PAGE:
Well, only taken a single set of shots, but first impressions:
Wow, ISO 3200, man, does this change your life. The shots are grainy like say an ISO 800 on my Canon Digital Rebel XT EOS-350D, but that is four times less light. Previously my only decent shots were with a 50MM F/1.4 lense shooting at ISO 800 at F/2.0 at 1/250 at EV -1. Now, I can get the same shot with a higher zoom 70-200 F/2.8 (so would need to shoot at ISO 1600 just to get the same quality). But at ISO 3200 and EV -0.5, I can shoot at 1/400 and get most of the shots. Most of the problems are with grain, but it is amazingly good.
The reviews on the web talk about two things: a) there is a bug with black spots near bright white lights which is apparently fixed with firmware 1.07, b) without the 1.6x factor, you need a much dealer wide angle than the 24-104MM F/4 lense that I normally use, so that means another purchase the 16-35MM F/2.8 that is the Pro lense version. 16MM is the equivalent of the low end of the 10-22 EF-S lense that I have for the EOS-350D. But is is bigger and faster.
When shooting basketball in dim courts, some notes:
* Set to AI Servo and just the center aim point, where you point, you focus. Lots of missed shots in a fast game, but better than constanty focusing on the specator near you.
* Anticipate. There is still shutter lag as it takes time spin out, so you have to watch the game, know there is a shot and take it a fraction of a second early.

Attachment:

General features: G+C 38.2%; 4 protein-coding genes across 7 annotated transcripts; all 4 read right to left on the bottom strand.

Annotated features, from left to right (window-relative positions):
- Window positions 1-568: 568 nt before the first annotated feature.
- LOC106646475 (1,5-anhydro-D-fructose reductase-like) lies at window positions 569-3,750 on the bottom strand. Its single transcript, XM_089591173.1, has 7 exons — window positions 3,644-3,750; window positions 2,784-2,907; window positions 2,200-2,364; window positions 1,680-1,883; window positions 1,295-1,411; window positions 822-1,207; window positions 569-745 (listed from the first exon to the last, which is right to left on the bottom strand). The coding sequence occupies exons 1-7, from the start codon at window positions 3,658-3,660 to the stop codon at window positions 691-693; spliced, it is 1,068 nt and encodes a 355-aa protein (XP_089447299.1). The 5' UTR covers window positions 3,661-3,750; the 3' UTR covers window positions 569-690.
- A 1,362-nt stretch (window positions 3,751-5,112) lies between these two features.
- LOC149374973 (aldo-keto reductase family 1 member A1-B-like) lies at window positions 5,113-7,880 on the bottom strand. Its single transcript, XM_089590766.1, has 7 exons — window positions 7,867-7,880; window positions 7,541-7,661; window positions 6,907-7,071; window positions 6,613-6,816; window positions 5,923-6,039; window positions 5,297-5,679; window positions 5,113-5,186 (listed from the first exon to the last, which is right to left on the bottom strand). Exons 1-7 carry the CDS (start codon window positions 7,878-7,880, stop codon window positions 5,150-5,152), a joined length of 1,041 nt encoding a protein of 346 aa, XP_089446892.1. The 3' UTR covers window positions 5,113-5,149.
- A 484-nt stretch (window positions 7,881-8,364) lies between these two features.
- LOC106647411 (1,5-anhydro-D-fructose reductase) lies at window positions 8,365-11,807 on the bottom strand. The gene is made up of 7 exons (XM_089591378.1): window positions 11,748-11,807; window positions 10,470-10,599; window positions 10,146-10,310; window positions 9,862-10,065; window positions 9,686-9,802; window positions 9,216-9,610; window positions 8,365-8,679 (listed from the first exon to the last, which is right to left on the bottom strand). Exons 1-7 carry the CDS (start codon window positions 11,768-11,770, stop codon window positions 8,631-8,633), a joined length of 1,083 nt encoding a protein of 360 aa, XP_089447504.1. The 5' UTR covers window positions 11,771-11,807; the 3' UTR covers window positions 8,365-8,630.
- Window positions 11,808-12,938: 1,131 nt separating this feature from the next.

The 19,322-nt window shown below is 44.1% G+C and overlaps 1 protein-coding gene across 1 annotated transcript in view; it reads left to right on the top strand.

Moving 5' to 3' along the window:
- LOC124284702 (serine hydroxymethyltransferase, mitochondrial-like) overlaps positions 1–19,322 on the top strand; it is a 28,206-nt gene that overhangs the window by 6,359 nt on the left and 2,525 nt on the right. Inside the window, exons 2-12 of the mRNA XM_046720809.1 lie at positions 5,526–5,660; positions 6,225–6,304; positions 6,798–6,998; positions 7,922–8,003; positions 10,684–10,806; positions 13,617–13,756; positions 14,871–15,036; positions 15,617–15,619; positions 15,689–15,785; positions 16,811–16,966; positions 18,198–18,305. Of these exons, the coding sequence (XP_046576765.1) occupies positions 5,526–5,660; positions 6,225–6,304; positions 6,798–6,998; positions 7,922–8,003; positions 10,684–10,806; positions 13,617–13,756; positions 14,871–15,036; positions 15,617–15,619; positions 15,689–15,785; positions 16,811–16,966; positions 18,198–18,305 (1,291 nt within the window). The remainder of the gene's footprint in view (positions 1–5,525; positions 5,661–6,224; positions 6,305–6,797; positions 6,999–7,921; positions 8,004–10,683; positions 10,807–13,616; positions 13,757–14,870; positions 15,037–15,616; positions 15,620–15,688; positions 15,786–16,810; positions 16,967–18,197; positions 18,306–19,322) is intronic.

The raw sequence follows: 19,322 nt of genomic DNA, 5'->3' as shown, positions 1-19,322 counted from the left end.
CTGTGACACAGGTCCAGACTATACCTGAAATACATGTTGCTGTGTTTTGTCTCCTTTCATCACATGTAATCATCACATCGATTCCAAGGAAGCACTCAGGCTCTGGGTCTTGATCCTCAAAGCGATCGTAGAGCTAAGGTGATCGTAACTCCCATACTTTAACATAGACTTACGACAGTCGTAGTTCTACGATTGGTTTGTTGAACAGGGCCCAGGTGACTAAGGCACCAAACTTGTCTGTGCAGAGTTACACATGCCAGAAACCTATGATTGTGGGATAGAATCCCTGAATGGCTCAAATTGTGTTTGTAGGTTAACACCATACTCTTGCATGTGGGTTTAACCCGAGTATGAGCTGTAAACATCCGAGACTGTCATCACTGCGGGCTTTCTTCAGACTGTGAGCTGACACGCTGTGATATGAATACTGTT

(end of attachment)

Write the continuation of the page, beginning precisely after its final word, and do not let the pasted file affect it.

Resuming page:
* Set for Aperture priority at the lowest setting for the lense. F/2.8 for my 70-200. For the 50MM F/1.4, the maximum aperture is so wide that you lose depth of field, so I try to keep at F/2.0
* Center weight the light reading. Sometimes I also use average for the whole shot, but if you set for the default, Evaluative metering, then shutting off all the sensors, causes it to just meter the center. In soccer, I use equal weight the entire image. In basketball, I take it to center weight and then set it to a -1/3EV exposure.
* It likes to take exposures at -1/3EV, otherwise it tends to overexpose
* This should result in shutter speeds in the 1/400 range and 1/250. So you need to watch the motion. 1/500 freezes just about everything.
* Alternatively, you can just manually set everything 1/400 speed and F/2.8 and snap away. Watch the exposure meter so you know where you are. Most basketball games are dark, so you want the camera to underexpose compares to what it thinks is right.